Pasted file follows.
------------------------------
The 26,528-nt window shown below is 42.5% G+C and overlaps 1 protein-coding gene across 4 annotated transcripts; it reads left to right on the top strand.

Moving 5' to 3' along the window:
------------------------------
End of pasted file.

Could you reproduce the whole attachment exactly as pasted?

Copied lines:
The 26,528-nt window shown below is 42.5% G+C and overlaps 1 protein-coding gene across 4 annotated transcripts; it reads left to right on the top strand.

Moving 5' to 3' along the window: